Wayne Hodgins and I chatted for 2 1/2 hours today. Wayne lives in the future and thinks waaaaaaaaaay out of the box. Friends have told me they can't understand a word he says. Some of us find him a visionary and inspiration.
With apologies to Steve Martin, Wayne suggests, "Let's get small." Granular. So small that we can glue the grains together to construct anything we can dream up. Like configuring personalized lessons for everyone in the world.
Metaphor #1. Dell Computer. You build your own computer. They get it to you fast because they maintain an inventory of standard components. Dell doesn't have factories that make things; it has warehouses that assemble things. Question: Is Dell selling products or services? Can we do a Dell on learning?
Metaphor #2. Planeload of soldiers flying to the battlefield. As they take off, they don't know where they're going or what role they'll be expected to play. They must be ready to handle the unexpected. How can the military make sure the troops have right competencies? Or can learn them on the way? Competency is more important than content because the objective is to accomplish the mission.
Metaphor #3. Personalized lessons for each of the 6.3 billion people on earth. ("What if the impossible isn't?" Wayne is underwhelmed by our expectations.) Modular assemblies, open architecture, Web services/interoperability, and learning grains as small as possible but no smaller, are all parts of the solution. But how can we avoid the manual tweaking and closed-system mentality that held back Performance Support?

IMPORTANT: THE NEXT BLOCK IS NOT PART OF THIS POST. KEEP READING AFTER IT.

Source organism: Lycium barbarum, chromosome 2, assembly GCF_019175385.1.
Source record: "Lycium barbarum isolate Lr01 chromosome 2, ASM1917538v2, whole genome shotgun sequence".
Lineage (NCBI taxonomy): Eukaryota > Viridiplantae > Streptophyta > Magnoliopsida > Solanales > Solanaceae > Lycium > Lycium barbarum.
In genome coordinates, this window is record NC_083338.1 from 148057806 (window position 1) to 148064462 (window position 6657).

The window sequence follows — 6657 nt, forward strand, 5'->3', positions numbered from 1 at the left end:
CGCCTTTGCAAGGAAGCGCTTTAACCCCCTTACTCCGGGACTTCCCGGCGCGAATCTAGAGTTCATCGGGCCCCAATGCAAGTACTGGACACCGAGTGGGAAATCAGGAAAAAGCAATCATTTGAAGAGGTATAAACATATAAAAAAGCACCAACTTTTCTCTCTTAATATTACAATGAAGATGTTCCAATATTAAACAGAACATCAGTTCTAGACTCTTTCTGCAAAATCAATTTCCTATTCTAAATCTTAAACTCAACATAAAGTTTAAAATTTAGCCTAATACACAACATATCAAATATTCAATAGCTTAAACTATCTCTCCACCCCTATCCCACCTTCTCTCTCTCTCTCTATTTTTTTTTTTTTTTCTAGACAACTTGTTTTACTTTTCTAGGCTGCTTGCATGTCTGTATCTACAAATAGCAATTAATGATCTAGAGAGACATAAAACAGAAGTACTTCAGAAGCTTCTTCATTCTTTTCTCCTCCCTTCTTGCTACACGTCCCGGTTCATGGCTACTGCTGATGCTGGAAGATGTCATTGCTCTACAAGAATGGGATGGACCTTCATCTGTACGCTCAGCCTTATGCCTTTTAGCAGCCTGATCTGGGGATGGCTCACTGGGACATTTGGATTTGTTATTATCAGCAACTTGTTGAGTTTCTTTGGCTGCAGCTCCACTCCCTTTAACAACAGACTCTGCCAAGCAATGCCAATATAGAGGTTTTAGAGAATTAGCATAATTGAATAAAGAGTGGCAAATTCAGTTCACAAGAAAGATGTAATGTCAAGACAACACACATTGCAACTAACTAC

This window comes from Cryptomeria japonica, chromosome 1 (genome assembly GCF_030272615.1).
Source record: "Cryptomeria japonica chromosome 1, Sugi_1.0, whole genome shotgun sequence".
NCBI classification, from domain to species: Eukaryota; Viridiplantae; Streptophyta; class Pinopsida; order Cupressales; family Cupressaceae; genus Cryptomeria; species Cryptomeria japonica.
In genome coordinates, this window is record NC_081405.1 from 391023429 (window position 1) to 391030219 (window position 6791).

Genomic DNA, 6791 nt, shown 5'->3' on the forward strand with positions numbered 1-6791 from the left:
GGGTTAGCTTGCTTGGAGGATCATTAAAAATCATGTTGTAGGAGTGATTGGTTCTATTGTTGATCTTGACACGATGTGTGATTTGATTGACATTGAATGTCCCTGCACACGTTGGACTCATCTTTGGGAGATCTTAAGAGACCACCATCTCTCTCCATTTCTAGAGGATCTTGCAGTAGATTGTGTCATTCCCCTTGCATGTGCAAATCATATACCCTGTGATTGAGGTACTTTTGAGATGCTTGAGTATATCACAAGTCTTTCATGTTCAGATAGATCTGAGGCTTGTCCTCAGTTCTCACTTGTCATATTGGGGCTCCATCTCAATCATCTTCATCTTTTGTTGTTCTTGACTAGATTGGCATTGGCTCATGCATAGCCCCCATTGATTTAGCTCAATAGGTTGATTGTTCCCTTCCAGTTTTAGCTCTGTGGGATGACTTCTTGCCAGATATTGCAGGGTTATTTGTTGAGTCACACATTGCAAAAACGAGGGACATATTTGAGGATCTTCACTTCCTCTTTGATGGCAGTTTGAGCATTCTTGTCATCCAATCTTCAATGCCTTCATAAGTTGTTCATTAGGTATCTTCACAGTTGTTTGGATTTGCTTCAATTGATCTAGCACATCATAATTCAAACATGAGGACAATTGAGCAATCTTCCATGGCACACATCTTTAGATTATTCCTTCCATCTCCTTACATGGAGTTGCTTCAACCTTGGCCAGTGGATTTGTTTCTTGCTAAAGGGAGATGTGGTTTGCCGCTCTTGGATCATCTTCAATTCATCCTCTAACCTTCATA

We count on emergence -- organization and structure that are already there but not yet visible. That's what underpins the automated collection of metadata, expert locators, pattern recognition, smart graphics... self-organization.
Metaphor #4. Parameterized design, AKA emergent design. Feed the parameters of the desired output into CAD and have it instruct the computer to create a 3D prototype. Or design a boat hull on the screen and the computer-controlled mold shapes itself to the pattern. One-off's become as economical as mass-producted. (This gets me thinking that Business Process Modeling will evolve into parameterized workflow. It's all in your head. Or on your hard disk.)
How small can we get? What do the atoms look like? Wayne considers Bob Horn's information blocks the minimum. They're as small as you can go with and still have them stand alone. Any atom has four distinct elements. Each atom, or grain, is composed of four basic pieces: "pure" content, presentation, sequencing, and meta-data.
You want to play with these things, you need IMOTO,
Wayne's and my thinking overlap in numerous areas. (And, having written that, I realize it's akin to saying that I agree with Hawking about string theory and Gell-Mann about quarks.)
Turning hurredly to the Edinburgh Scenarios, Wayne suggests we consider our linear dimensions as if they were loops:
I'm still puzzling over that one. Mobius strips?
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